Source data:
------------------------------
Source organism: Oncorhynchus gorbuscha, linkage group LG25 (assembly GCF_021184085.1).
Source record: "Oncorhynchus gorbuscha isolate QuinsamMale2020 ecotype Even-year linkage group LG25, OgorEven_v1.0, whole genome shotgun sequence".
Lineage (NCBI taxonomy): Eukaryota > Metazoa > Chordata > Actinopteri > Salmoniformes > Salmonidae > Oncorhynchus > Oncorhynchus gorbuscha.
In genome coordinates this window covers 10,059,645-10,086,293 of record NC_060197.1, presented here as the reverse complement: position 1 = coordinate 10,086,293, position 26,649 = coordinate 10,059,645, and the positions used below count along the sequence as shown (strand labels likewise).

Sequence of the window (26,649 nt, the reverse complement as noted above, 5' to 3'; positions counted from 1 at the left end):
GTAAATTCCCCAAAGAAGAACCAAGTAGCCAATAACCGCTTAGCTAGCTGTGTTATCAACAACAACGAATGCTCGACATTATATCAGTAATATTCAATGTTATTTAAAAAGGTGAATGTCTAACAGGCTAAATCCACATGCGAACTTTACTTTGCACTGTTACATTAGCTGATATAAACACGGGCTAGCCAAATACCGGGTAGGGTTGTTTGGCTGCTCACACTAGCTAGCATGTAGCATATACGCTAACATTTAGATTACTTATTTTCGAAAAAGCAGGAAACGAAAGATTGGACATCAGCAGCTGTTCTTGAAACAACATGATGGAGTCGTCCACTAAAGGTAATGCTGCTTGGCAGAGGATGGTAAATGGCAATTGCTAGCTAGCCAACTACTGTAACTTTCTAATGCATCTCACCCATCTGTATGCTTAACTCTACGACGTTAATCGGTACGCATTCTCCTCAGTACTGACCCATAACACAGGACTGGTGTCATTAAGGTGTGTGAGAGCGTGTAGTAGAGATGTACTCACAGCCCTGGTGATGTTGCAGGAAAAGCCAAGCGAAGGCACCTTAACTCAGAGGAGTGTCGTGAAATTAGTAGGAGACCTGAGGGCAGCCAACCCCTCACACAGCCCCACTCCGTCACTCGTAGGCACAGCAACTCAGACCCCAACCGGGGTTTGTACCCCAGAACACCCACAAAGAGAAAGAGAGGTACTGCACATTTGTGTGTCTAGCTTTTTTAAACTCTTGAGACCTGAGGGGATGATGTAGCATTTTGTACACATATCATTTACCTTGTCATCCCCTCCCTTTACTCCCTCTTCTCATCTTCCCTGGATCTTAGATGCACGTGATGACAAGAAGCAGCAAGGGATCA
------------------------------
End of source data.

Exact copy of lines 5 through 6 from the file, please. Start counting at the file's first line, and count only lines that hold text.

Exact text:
Sequence of the window (26,649 nt, the reverse complement as noted above, 5' to 3'; positions counted from 1 at the left end):
GTAAATTCCCCAAAGAAGAACCAAGTAGCCAATAACCGCTTAGCTAGCTGTGTTATCAACAACAACGAATGCTCGACATTATATCAGTAATATTCAATGTTATTTAAAAAGGTGAATGTCTAACAGGCTAAATCCACATGCGAACTTTACTTTGCACTGTTACATTAGCTGATATAAACACGGGCTAGCCAAATACCGGGTAGGGTTGTTTGGCTGCTCACACTAGCTAGCATGTAGCATATACGCTAACATTTAGATTACTTATTTTCGAAAAAGCAGGAAACGAAAGATTGGACATCAGCAGCTGTTCTTGAAACAACATGATGGAGTCGTCCACTAAAGGTAATGCTGCTTGGCAGAGGATGGTAAATGGCAATTGCTAGCTAGCCAACTACTGTAACTTTCTAATGCATCTCACCCATCTGTATGCTTAACTCTACGACGTTAATCGGTACGCATTCTCCTCAGTACTGACCCATAACACAGGACTGGTGTCATTAAGGTGTGTGAGAGCGTGTAGTAGAGATGTACTCACAGCCCTGGTGATGTTGCAGGAAAAGCCAAGCGAAGGCACCTTAACTCAGAGGAGTGTCGTGAAATTAGTAGGAGACCTGAGGGCAGCCAACCCCTCACACAGCCCCACTCCGTCACTCGTAGGCACAGCAACTCAGACCCCAACCGGGGTTTGTACCCCAGAACACCCACAAAGAGAAAGAGAGGTACTGCACATTTGTGTGTCTAGCTTTTTTAAACTCTTGAGACCTGAGGGGATGATGTAGCATTTTGTACACATATCATTTACCTTGTCATCCCCTCCCTTTACTCCCTCTTCTCATCTTCCCTGGATCTTAGATGCACGTGATGACAAGAAGCAGCAAGGGATCA